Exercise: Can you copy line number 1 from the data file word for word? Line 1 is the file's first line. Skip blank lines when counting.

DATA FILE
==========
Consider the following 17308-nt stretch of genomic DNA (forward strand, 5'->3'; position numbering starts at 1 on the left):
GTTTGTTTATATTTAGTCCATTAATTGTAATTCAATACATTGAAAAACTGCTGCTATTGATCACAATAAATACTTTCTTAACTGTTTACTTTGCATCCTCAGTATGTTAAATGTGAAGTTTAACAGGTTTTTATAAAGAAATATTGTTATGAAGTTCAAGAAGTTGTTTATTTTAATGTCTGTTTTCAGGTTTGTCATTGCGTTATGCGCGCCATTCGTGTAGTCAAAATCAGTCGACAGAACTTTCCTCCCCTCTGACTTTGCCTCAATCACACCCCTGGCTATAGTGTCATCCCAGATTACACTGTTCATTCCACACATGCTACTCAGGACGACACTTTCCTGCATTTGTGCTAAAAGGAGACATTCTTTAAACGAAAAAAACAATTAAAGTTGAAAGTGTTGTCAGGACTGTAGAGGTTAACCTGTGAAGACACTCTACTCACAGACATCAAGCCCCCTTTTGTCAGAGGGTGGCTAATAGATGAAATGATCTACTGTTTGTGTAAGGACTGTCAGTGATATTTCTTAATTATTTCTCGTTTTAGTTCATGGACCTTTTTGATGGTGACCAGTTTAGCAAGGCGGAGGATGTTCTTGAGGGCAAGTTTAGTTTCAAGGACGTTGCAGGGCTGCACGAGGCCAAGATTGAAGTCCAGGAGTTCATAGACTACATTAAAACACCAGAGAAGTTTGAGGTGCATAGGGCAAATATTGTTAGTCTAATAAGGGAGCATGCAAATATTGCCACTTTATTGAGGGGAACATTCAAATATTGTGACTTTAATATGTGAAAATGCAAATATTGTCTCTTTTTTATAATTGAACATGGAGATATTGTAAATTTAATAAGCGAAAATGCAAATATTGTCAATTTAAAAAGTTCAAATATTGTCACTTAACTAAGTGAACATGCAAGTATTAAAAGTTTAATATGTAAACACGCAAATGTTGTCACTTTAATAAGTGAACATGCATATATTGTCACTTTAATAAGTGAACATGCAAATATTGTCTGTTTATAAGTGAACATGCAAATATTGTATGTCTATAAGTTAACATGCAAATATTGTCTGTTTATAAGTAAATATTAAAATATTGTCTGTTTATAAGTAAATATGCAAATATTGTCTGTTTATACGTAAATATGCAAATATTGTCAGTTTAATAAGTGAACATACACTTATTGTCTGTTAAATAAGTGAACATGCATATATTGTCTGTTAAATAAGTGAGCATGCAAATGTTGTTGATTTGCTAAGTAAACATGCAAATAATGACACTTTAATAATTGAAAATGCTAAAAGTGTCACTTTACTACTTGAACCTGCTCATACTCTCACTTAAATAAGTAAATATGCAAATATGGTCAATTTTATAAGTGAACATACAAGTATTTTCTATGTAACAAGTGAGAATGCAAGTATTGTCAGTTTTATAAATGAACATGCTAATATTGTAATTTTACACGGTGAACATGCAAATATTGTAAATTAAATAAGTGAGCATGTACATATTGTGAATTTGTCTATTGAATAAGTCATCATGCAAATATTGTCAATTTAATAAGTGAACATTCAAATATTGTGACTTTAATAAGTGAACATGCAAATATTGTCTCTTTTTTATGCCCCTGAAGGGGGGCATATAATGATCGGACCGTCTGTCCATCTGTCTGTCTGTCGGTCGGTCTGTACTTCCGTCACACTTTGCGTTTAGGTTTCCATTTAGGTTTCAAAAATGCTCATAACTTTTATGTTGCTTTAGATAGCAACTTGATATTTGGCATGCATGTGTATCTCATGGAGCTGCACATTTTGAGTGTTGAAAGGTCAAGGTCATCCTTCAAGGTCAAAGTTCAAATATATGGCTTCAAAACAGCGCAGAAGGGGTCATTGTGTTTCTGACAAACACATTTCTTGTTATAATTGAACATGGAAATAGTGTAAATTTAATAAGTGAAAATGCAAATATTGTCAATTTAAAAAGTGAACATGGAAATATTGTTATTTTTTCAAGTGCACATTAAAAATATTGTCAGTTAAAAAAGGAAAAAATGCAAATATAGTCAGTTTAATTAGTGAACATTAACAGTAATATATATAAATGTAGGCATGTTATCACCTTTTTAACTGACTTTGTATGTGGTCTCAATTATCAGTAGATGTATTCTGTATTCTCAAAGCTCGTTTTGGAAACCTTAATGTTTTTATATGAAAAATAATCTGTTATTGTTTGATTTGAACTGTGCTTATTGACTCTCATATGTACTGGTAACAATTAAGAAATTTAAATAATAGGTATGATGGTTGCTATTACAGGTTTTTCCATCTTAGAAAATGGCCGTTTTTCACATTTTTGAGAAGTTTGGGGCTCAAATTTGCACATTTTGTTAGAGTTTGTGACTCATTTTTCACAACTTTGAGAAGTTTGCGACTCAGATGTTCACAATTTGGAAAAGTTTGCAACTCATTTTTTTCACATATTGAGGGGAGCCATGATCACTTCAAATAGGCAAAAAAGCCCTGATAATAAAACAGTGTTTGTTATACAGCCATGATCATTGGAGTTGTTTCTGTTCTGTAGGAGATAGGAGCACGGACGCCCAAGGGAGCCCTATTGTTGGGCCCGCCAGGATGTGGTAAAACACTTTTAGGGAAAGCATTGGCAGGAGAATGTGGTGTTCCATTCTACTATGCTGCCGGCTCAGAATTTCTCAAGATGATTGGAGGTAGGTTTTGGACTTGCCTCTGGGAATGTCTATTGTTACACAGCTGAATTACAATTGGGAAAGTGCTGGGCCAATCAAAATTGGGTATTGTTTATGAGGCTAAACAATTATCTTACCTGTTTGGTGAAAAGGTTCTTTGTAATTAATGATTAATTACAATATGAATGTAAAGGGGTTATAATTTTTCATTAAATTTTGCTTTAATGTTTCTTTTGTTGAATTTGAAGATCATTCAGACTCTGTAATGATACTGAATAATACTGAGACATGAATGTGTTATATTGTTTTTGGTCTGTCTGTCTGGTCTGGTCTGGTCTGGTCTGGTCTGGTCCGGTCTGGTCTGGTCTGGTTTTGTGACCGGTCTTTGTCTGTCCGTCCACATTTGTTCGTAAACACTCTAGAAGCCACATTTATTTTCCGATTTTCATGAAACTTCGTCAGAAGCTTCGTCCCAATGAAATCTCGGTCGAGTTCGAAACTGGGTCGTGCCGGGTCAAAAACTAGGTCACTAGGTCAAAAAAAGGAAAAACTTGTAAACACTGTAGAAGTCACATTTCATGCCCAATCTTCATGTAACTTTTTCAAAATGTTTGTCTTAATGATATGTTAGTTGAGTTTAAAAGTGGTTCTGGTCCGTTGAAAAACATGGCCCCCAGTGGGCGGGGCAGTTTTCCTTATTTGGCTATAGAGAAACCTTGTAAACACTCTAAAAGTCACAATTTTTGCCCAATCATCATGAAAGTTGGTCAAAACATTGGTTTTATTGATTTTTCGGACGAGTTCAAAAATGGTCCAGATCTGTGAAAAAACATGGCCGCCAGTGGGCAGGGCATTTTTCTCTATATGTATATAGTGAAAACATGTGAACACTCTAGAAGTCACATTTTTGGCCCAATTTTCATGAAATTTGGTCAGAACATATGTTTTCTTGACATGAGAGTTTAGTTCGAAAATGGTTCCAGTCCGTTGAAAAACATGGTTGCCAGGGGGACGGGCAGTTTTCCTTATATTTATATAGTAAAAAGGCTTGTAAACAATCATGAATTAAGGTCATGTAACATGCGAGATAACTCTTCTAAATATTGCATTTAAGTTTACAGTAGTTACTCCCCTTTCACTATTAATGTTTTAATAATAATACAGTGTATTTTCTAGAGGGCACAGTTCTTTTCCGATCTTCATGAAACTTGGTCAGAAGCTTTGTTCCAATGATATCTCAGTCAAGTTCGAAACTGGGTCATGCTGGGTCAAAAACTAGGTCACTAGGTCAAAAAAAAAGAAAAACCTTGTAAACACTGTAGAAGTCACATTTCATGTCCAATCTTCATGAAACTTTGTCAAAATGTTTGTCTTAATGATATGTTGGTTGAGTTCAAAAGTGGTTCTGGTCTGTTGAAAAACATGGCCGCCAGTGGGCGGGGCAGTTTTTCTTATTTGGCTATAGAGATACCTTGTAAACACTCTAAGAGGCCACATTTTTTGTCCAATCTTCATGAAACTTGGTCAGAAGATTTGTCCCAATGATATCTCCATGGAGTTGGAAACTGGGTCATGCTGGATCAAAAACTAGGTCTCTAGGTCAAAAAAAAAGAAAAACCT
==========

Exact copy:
Consider the following 17308-nt stretch of genomic DNA (forward strand, 5'->3'; position numbering starts at 1 on the left):